Yes, it’s uneven. Yes, it’s kitschy. Yes, there is an absolutely irritating cover of cornball ’50s novelty song “Short Shorts.” But at its most dizzying, bigger-than-big-band heights, the third Salsoul Orchestra album is difficult to top for disco bombast. Opener “It’s a New Day” might be upbeat enough to cause hazardous blood sugar levels, but its hey everybody let’s have a good time energy rivals that of the most beloved Broadway musical showstoppers. The marching band-gone-supernova run-through of Earth, Wind & Fire’s “Getaway” is a killer, too — proof positive that you can positively drown a classic funk jam in sea-of-brass orchestration as long as you make sure the beat remains unstoppable. And the full-throttle symphonic thrust of its loose-concept three-fer end run — the Stravinsky-meets-honky-tonk “Magic Bird of Fire,” the massive luxury-starship grandiosity of “Journey to Phoebus,” and the rhinestone-constellation glimmer of “Alpha Centuri” — conjures up an alternate universe where Vincent Montana Jr. got the Close Encounters and Star Wars gigs that went to John Williams in ours. But nothing beats “Runaway”: they hit the jackpot with Loleatta Holloway’s voice at full flight delivering a crystalline vision of romantic ambivalence and the orchestra dialed back just enough to sound more like Dr. Buzzard’s Original Savannah Band than the Studio 54 Philharmonic — albeit blessed with a great string section and an extended vibraphone solo that’d do Lionel Hampton proud.
Vincent Montana, Jr. had a vision: assemble a disco-soul orchestra so massive and highly polished that Love Unlimited and MFSB would sound like four-piece garage bands in comparison. When Salsoul gave him the green light, the ensuing creation of the Salsoul Orchestra drew in dozens of musicians — some numbers point to as many as 50 — including some of the best the R&B world had to offer (like the original core of the aforementioned MFSB). It was this all-star team that would anchor dozens of the biggest soul and disco classics of the late ’70s and early ’80s, and while their sound added an additional degree of separation from R&B tradition — a bit less brass, and a lot more strings — they never sacrificed the all-important matter of not just keeping a groove going but putting it at the forefront. The Orchestra’s first album is a bit funkier than subsequent disco-heavy releases, but it’s still as melodically breezy and light as it is rhythmically insistent and intricate. A boogie-down take on WWII-era big band standard “Tangerine” charted well, and its lighthearted frivolity is a sign of kitschier things to come, though it’s pretty hard to resist its charms once the solos start flying. Instrumentals like the cheery “Salsoul Hustle” and “Chicago Bus Stop (Ooh, I Love It)” capitalize on dance-craze familiarity without sacrificing a sense of purposeful drive and big-band musicianship; the latter cut even seems to pick up where the big-band euphoria of MFSB’s “Love Is the Message” left off (complete with joyful sax solo). And a couple numbers — the saucy “You’re Just the Right Size” and the instrumental chops-showcase “Tale of Three Cities” — add a bit of welcome deep-funk oomph into the mix, with some gnarly fuzz guitars and Montana’s subtly tense string arrangements giving a subtle nod back to the increasingly distant echoes of Norman Whitfield’s psychedelic soul.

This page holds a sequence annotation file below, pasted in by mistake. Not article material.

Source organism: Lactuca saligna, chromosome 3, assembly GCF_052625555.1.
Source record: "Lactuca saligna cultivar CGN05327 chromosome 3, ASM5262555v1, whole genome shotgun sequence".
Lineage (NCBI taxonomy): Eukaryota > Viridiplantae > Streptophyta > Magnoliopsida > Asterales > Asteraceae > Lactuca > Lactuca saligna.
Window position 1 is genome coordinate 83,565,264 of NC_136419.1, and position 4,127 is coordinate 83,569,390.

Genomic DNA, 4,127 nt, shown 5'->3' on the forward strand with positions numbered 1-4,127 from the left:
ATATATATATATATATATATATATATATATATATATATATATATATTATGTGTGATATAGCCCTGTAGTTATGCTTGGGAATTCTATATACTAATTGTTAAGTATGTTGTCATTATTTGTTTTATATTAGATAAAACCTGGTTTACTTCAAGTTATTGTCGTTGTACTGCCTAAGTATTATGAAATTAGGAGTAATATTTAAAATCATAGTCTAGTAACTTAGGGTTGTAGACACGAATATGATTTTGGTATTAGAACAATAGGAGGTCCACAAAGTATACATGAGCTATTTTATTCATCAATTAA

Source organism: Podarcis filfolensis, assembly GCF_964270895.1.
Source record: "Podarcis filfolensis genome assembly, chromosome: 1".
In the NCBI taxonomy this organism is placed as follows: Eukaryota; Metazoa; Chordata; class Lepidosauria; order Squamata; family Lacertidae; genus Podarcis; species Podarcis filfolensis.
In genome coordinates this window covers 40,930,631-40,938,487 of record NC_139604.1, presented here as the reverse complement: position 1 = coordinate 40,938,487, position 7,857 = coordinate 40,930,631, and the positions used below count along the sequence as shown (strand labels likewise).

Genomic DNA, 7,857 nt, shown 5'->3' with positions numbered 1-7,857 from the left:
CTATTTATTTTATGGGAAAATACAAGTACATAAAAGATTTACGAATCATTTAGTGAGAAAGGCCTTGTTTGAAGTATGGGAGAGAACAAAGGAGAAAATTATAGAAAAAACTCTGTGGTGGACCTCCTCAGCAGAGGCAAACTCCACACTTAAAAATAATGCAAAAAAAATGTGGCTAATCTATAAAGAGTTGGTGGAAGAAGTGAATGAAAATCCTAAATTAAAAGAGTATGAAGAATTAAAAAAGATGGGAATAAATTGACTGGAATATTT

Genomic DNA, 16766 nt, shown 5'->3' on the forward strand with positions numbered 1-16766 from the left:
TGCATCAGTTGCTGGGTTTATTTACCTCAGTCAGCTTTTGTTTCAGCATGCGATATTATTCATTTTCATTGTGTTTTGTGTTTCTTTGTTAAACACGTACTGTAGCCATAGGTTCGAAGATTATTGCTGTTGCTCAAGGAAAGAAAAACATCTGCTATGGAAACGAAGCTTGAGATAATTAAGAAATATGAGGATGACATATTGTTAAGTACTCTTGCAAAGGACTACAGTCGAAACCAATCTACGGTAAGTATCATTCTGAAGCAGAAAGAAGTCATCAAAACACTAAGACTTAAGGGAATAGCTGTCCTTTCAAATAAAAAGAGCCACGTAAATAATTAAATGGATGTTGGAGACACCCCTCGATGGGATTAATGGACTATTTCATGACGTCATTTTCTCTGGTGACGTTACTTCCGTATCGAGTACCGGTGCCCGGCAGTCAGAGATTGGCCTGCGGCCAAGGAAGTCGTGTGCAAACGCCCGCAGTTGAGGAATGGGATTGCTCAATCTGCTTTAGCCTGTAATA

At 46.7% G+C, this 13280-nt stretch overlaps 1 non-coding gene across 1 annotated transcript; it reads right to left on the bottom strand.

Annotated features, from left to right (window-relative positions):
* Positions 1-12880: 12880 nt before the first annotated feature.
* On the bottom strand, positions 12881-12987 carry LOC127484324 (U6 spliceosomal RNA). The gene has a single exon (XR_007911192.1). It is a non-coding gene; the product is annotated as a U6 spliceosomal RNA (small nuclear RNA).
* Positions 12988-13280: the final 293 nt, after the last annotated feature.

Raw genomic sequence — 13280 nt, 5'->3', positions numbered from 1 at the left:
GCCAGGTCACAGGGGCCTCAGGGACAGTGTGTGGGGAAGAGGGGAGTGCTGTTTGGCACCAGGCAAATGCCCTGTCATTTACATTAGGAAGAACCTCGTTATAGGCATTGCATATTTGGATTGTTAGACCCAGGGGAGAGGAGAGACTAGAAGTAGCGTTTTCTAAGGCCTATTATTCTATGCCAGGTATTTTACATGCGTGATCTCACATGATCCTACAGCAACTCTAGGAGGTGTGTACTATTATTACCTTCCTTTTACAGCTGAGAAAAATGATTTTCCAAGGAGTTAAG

Joe Bataan’s first album for Salsoul isn’t just an excellent follow-up to its immediate label-naming predecessor on the Cayre Brothers-run precursor Mericana Records. It’s also a powerfully reinterpretive set from an artist aware enough to put his cultural background front and center in the title, and legit enough that Afrofilipino stands as a landmark of his prominence as a pillar of Latin soul. Recorded bicoastally and featuring two different session bands, you can hear something of a dichotomy in the “East Coast” and “West Coast” sides; the former’s got sweeter strings and packed-disco atmospherics while the latter’s heavier, organ-driven funky soul skews closer to open-top lowrider vibes. (Chicago’s “Woman Don’t Want To Love Me” has never sounded more destined to be a gem of brown-eyed soul.) But while his biggest hit came from the way he reworked Gil Scott-Heron and Brian Jackson’s “The Bottle” into a brisk, David Sanborn sax-laced instrumental that upped the original’s Nuyorican sound, the deeper cuts shine because they complement both the mischievous joy and the bewildered pain in his voice’s warm, subtly raspy resonance. The former mode’s easily ingratiating — his cover of the theme to “Chico and the Man” and the 42nd Street throwdown of “X Rated Symphony” transcend good-time ’70s kitsch in part because he’s got the kind of voice that can also convey the modesty of an “Ordinary Guy.” But it’s the pathos behind that revamp of his own Riot!-era Fania classic — and another one, “What Good Is A Castle,” that reaches final-form perfection as a two-parter that flips from downer ballad into uptempo vamp — that seals his rep as one of the boogaloo-to-disco continuum’s greats.